COLUMBUS, Ohio Manipulating the immune system in elderly people appears to be the most likely way to help older patients wage an effective battle against tuberculosis, a new study suggests.
Mathematical modeling of how mice respond to TB infection suggests that potential therapy options for elderly TB patients could either increase their white blood cell count or enhance infected cells' interaction with their immune system.
Simulations of TB infection in an old mouse showed that increasing the number of infection-fighting white blood cells, called CD4 T cells, could be particularly effective at bolstering the mouse's immune response, which naturally slows with aging. Older humans have similar delays in their immune response, meaning that they have a much more difficult time controlling TB than do younger people with an active infection.
The math modeling also suggested that making changes to macrophages, cells that essentially eat infecting bacteria, could enhance those cells' interactions with other warriors in the immune system, reducing the concentration of bacteria in the lungs associated with TB infection.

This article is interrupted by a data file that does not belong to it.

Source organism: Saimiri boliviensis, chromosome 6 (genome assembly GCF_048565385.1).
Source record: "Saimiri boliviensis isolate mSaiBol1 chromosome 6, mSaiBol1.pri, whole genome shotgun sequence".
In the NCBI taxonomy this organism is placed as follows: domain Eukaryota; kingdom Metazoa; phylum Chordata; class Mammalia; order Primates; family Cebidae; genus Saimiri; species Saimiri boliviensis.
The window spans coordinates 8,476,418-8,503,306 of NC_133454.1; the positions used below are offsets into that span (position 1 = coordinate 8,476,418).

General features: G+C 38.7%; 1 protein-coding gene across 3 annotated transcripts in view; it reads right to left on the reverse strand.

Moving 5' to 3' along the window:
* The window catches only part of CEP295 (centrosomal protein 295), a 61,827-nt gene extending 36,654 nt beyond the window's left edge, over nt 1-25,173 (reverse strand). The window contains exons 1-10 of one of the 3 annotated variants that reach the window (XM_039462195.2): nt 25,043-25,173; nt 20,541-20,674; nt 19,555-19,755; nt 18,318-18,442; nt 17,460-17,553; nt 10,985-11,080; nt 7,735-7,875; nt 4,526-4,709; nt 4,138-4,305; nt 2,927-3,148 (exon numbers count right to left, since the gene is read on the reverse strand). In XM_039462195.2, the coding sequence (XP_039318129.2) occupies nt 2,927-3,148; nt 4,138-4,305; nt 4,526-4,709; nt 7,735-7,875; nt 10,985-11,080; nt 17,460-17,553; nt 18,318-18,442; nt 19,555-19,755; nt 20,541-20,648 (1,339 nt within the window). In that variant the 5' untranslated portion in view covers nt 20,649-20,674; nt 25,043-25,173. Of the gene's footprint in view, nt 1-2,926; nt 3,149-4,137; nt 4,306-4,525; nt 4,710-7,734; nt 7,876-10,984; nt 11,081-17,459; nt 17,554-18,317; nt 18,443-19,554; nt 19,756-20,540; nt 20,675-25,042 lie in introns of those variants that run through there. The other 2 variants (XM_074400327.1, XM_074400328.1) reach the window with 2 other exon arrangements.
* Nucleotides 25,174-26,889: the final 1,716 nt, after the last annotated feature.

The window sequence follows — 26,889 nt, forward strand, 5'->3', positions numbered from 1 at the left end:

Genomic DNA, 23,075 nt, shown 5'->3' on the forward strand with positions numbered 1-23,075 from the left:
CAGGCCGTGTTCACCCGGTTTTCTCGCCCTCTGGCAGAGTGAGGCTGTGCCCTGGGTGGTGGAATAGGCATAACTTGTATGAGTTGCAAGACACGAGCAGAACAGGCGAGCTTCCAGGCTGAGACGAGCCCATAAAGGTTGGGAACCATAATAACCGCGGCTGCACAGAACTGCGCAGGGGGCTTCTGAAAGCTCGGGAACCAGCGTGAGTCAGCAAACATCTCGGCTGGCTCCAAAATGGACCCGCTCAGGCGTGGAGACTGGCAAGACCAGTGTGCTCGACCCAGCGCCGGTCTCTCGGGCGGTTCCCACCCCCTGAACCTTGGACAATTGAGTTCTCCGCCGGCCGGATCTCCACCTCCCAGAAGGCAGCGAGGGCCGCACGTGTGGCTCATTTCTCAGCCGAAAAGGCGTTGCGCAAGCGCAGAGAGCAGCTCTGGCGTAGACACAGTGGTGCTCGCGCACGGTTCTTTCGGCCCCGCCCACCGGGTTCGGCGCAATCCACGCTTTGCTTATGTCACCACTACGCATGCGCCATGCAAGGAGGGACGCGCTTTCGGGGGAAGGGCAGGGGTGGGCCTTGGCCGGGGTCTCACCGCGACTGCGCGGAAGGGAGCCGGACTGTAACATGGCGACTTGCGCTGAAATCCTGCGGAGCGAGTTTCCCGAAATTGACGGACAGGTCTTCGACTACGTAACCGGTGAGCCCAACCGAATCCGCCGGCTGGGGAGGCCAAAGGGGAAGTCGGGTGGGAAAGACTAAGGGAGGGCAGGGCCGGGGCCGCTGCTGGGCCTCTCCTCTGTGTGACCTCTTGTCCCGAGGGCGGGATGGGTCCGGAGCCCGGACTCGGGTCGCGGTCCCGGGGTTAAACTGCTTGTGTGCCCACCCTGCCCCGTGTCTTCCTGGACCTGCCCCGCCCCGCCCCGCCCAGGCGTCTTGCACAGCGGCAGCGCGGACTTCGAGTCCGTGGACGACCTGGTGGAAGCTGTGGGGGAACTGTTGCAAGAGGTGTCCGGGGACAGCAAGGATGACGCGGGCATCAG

Both findings suggest potential strategies for development of vaccines or treatments specifically for elderly TB patients, said Joanne Turner, lead author of the study and an assistant professor of internal medicine at Ohio State University.
"This modeling is giving us clues as to what would help an older person control infection," Turner said. "In thinking about therapies, if we find a way to make older people have a better T-cell response, such as with vaccination, or by giving them a post-exposure therapy in the lung that would activate the macrophage better, either way they should be able to control infection more effectively."
The research appears in a recent issue of the journal Experimental Gerontology.
About 2 billion people worldwide are thought to be infected wit
|Contact: Joanne Turner|
Ohio State University